As the COVID-19 pandemic continues to maintain its grip on the country, along with our frontline health warriors including doctors, nurses, paramedical staff and other medical professionals, the role played by Accredited Social Health Activists (ASHAs) are often overlooked.
When it comes to the root level of implementation of government strategies, ASHAs play an important role along with government officials, elected representatives of panchayat, members of self-help groups and Anganwadi workers. ASHAs help to identify the travel history and possible contacts of COVID-19 positive cases.
ASHAs along with anganwadi workers often form the crucial link between people and the healthcare system. They are always on ground collecting data on cases, speaking to the families in the areas, distributing food and relief and checking on people across the country for symptoms other their prescribed activities.
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The ASHAs -- the lowest paid health care workers, who reportedly earn a meagre sum of Rs 1,500-2,000 in a month as incentives for a list of 50-odd approved works -- have been working without having proper safety gears. There are over 9 lakh ASHA workers and over 35 lakh Anganwadi workers across India.
On April 19, an ASHA worker who had been deployed in Central Delhi district’s Sadar Bazaar area for containment activities, tested positive for COVID-19. On the very next day, Delhi ASHA Workers’ Association had demanded for personal protection equipment (PPEs) for ASHAs who are on the ground. Various bodies have continuously been demanding for PPEs for all health workers including ASHAs from the very beginning of the containment activities.
A senior official from the Delhi government back then had said that ASHA workers are provided gloves, masks and shoe covers and they did not require PPE kits. “They don’t require PPE, as they are supposed to maintain a social distance while collecting information from people during the door-to-door survey. They are provided a basic kit comprising masks, gloves and sanitisers. PPE kits are to be used by hospital staff,” the official had said.
“The chances of ASHA workers contracting the infection are very high, as it is difficult to say which resident is a carrier of the infection, and they interact with so many. So PPE kits should be given to them,” said Kavita Yadav, state coordinator for ASHA workers, All India United Traders’ Union Centre (AIUTUC).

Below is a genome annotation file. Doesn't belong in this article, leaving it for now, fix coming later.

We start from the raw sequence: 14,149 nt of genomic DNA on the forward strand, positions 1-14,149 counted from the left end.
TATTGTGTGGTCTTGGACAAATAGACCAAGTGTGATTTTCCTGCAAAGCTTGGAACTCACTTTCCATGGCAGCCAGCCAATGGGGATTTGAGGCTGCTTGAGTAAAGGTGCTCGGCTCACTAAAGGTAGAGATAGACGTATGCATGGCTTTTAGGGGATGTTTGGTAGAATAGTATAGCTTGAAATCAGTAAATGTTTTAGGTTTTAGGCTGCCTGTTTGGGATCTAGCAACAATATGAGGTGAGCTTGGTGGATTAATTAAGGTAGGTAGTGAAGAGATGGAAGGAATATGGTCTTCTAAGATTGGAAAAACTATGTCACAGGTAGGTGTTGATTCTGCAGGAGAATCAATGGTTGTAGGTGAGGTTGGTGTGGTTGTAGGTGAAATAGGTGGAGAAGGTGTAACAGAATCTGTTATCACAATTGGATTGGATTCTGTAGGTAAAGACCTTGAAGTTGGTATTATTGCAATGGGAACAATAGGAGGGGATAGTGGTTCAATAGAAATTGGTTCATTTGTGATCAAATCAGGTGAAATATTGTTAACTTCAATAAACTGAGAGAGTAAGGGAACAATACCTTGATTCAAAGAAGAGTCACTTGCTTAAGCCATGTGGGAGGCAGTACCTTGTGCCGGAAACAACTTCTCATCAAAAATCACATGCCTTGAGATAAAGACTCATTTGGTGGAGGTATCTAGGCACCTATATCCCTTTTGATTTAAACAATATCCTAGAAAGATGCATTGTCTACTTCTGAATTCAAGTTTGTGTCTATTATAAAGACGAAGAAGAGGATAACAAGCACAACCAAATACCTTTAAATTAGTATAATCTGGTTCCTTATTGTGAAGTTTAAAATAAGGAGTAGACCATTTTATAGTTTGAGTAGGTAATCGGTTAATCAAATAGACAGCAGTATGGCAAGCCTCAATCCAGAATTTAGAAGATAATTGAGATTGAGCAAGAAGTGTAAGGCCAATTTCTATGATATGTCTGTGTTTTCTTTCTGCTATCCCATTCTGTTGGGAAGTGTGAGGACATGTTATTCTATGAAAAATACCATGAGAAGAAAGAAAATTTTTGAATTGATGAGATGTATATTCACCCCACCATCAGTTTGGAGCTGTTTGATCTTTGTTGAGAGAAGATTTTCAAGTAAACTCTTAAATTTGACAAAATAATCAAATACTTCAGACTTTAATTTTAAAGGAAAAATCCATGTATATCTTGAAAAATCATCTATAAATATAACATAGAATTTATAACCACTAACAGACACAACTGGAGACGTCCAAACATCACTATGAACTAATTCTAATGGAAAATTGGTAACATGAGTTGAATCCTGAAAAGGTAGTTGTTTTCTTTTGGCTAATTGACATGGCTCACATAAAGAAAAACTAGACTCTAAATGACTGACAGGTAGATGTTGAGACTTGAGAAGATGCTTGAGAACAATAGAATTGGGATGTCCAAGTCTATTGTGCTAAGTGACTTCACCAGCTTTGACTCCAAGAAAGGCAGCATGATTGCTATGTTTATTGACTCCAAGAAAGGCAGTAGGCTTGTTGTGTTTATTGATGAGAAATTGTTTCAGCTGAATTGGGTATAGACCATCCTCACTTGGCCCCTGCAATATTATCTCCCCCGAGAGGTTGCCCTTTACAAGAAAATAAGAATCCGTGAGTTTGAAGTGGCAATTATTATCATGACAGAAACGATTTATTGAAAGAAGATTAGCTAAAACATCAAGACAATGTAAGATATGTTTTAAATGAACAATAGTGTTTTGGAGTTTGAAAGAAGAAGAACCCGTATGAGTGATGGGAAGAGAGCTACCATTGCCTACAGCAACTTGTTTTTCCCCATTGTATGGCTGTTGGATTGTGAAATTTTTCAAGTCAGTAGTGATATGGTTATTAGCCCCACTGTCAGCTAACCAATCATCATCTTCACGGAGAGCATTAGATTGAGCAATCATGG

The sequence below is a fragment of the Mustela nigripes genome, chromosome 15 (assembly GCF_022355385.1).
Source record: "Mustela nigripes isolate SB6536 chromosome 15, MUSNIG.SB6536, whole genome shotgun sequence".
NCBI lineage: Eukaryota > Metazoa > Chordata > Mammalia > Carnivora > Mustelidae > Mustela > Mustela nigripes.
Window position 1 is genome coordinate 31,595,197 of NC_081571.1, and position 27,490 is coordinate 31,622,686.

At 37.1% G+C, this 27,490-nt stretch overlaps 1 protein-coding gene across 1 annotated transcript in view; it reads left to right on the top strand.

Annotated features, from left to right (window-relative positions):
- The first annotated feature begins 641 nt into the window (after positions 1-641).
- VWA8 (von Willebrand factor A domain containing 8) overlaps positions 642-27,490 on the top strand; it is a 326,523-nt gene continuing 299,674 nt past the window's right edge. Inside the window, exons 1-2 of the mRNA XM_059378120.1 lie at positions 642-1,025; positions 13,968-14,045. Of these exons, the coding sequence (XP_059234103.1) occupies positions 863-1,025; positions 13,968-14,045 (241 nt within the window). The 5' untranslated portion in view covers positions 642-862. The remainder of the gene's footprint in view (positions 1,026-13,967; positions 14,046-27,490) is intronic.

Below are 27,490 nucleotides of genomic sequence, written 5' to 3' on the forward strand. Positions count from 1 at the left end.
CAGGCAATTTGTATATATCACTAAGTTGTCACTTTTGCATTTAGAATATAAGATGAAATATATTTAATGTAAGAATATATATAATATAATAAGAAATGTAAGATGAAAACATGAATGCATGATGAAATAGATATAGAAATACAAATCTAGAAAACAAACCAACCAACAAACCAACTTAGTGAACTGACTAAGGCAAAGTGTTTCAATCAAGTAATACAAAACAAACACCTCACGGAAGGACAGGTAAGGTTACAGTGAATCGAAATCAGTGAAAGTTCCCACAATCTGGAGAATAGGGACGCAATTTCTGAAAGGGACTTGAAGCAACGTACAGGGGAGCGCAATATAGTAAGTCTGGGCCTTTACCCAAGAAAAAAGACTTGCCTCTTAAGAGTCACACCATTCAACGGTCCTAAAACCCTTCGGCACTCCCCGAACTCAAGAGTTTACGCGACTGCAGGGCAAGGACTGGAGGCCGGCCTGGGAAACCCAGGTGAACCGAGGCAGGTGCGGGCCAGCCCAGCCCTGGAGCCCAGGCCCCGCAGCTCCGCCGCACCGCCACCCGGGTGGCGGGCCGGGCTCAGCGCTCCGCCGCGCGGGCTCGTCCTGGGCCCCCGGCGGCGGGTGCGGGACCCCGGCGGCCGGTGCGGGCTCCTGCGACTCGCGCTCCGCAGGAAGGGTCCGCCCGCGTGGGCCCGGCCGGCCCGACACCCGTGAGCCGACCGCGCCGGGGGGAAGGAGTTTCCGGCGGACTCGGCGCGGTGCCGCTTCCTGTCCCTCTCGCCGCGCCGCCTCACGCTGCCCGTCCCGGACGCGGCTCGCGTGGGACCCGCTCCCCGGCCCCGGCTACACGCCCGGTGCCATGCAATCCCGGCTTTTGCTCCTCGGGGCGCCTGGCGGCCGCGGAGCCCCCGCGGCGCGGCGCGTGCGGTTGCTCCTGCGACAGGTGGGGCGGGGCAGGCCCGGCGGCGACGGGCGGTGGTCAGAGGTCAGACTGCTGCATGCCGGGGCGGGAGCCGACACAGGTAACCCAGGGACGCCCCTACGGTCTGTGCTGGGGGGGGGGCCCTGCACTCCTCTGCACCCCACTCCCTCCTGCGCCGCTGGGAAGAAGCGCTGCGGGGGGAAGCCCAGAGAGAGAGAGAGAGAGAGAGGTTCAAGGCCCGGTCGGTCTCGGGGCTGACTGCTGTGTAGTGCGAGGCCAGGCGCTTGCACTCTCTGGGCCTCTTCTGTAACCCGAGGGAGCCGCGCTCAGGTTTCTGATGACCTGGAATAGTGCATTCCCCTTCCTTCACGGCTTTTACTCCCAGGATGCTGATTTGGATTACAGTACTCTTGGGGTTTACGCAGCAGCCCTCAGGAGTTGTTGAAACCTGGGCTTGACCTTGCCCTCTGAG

Again, during the first week of May, four ASHA workers in Monga village in Punjab had tested positive for COVID-19. These ASHAs had been carrying out door-to-door survey. Since the ASHAs had tested positive, over 250 people were put in quarantine.
A.R. Sindhu, General Secretary of the All India Federation of Anganwadi Workers and Helpers, however, pointed out that workers are not refusing work and are “continuing to work without any equipment. We do not want them to act as spreading agents due to a lack of safety”.
Various unions and associating have been urging the Centre to ensure safety gears for all health workers. On May 14, workers and citizens led by Centre for Indian Trade Unions (CITU) protested across the country demanding that the Centre provide safety gears to “all frontline workers” including those who are engaged in providing essential services to the citizens, thus risking their lives by getting exposed to COVID-19.
“Not just doctors and paramedics, protection from infection must be ensured also to field workers like ASHA, Anganwadi and to the employees in essential services like banking, transport or sanitation,” said Tapan Sen, CITU general secretary.
Even in some hospitals, only doctors and nurses who treat COVID-19 patients get PPE kits. “In some hospitals, only the doctors and nurses who treat COVID patients receive PPE kit. The ward boys, sanitation staff, even other doctors who treat non-COVID patients continue to remain at risk,” said Dr Harjit Bhatti, national president of the Progressive Medicos and Scientists Forum.
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